Why I March for Life
January 21, 2020
For the last twenty years, my wife Lori and I have participated in the March for Life in Washington D.C. When our children entered the sixth grade, we started taking them with us. We live in Pittsburgh, so the bus pulls out at six in the morning and we are home around midnight. It means a day from work and out of school, but we believe that is a small investment. For some of you, the trip may be much longer. But here are three reasons why we believe it is important.
- We want our children to understand why we believe in life.
We believe that life begins at conception. Life is not a political issue in a political platform of a political party. It is a moral issue embedded in Scripture. Man is made in the image of God. Each life deserves to be treated with honor and dignity until the last breath. Technology has taken away the argument that a fetus in the early stages is simply a blog of tissue. These are truths that parents (not the youth pastor or Christian school teacher) must teach their children.
- We want to show our children the power of their participation.
There is power in one voice. And that power is magnified when it is joined with others. It was reported that between 400,000 and 500,000 people attended this year’s march. That strong showing was dependent on one person at a time making a decision to show up. We want to show (not just tell) our children that their voice is important and powerful when joined with others.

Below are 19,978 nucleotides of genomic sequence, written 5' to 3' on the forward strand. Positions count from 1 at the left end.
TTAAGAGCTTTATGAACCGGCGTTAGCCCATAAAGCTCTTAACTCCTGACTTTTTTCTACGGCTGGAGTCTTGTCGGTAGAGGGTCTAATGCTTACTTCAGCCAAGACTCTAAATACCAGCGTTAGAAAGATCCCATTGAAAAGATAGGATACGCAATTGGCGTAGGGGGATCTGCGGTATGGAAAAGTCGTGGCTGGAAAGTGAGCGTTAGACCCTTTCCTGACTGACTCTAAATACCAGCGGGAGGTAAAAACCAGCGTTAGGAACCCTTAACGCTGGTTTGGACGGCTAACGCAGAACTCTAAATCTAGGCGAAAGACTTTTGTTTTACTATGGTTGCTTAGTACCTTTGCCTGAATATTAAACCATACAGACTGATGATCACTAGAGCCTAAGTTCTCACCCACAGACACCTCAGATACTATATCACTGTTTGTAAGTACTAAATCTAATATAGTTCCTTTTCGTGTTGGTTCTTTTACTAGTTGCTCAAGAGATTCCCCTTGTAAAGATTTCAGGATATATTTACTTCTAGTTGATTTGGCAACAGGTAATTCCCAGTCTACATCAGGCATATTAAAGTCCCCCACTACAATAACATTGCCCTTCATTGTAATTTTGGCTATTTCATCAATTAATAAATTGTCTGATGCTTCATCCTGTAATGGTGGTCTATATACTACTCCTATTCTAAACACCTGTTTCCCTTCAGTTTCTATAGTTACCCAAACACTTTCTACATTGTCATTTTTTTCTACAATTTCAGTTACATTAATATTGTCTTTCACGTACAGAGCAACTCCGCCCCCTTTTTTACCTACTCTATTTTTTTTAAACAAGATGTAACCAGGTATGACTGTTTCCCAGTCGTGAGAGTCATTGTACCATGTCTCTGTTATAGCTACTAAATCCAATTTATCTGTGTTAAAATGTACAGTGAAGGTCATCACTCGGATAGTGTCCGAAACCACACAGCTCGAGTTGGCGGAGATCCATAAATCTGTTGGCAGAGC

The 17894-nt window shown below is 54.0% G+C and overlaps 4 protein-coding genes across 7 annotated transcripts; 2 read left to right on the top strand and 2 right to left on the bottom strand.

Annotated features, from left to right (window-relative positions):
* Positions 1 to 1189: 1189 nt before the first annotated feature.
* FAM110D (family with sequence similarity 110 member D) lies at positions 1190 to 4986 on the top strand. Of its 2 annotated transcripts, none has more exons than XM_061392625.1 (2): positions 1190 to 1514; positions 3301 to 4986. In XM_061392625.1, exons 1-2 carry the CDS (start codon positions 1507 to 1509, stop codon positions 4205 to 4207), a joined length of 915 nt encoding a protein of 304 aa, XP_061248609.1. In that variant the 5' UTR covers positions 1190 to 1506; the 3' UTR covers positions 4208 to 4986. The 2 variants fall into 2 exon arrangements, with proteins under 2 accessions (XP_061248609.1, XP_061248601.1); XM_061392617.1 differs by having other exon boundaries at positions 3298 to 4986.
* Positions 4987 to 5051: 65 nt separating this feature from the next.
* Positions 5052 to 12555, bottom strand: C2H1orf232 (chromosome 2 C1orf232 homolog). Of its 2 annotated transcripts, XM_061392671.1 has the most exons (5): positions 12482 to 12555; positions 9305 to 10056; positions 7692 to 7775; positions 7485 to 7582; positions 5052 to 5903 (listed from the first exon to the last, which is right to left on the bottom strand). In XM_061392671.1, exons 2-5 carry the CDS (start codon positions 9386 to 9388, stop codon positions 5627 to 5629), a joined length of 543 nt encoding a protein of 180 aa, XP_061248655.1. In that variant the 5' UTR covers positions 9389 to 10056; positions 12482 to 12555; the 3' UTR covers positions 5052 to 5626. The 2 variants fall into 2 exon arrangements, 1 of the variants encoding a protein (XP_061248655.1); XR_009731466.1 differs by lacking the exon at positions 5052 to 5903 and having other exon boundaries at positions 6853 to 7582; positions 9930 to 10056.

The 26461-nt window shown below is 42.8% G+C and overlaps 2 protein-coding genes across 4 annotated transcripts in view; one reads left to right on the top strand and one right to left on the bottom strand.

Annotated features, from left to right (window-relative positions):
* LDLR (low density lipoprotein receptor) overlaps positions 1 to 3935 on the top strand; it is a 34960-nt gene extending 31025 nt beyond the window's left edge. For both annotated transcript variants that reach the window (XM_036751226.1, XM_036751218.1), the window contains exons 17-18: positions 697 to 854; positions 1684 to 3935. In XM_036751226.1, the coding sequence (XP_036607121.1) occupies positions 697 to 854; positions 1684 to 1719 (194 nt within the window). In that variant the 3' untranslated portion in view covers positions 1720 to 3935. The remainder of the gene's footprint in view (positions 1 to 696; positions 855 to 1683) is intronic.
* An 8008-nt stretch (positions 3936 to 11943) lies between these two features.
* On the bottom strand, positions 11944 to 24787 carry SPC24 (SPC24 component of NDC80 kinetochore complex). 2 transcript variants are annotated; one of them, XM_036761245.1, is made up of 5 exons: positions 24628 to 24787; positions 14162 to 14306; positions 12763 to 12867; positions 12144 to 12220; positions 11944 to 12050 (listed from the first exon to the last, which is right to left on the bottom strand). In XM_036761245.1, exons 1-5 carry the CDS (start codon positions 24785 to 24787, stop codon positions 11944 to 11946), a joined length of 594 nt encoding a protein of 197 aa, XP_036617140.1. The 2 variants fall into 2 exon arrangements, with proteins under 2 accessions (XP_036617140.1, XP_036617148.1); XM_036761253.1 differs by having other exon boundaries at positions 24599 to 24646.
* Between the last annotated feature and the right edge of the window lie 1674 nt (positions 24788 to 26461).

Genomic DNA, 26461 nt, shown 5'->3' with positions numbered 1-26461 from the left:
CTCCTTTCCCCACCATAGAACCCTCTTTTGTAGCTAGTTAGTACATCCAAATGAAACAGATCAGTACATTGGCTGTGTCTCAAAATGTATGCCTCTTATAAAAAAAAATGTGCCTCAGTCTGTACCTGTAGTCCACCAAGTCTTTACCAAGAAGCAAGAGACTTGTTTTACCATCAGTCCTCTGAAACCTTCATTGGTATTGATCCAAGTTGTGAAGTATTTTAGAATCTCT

- We want to show our children that they are not alone.
Our children may be one of the few in their classroom or at the lunch table who believes in the sanctity of life. But as they march with hundreds of thousands of others, they are reminded in a vivid way, that they are not alone. We pray that the experience of having them involved in the march gives them the confidence to speak out on this important matter.
- We want to show our children that we must speak up for those who can’t speak for themselves.
After World War II, German citizens living around the Nazi concentration camps were required to visit the facilities to witness the atrocities they had permitted to occur. Though it was technically legal to kill Jews and political prisoners, these citizens were still blamed for remaining silent and not living by a higher moral code.
Many German citizens did speak up. One was Dietrich Bonhoeffer. For his decision to take a stand, he was put in prison. Bonhoeffer was put to death just days before the end of the war.
One of the prisoners who survived was Elie Weisel. Later in his life, he was awarded the Nobel Prize. In accepted the award, Weisel said this:
I swore never to be silent whenever and wherever human beings endured suffering and humiliation. We must take sides. Neutrality helps oppressors never victims. Silence encourages tormenters not the tormented.
Scripture says, Speak up for those who cannot speak for themselves (Proverbs 31:8). It’s one thing for parents to read that verse to your children. It’s another thing to show them that you mean it.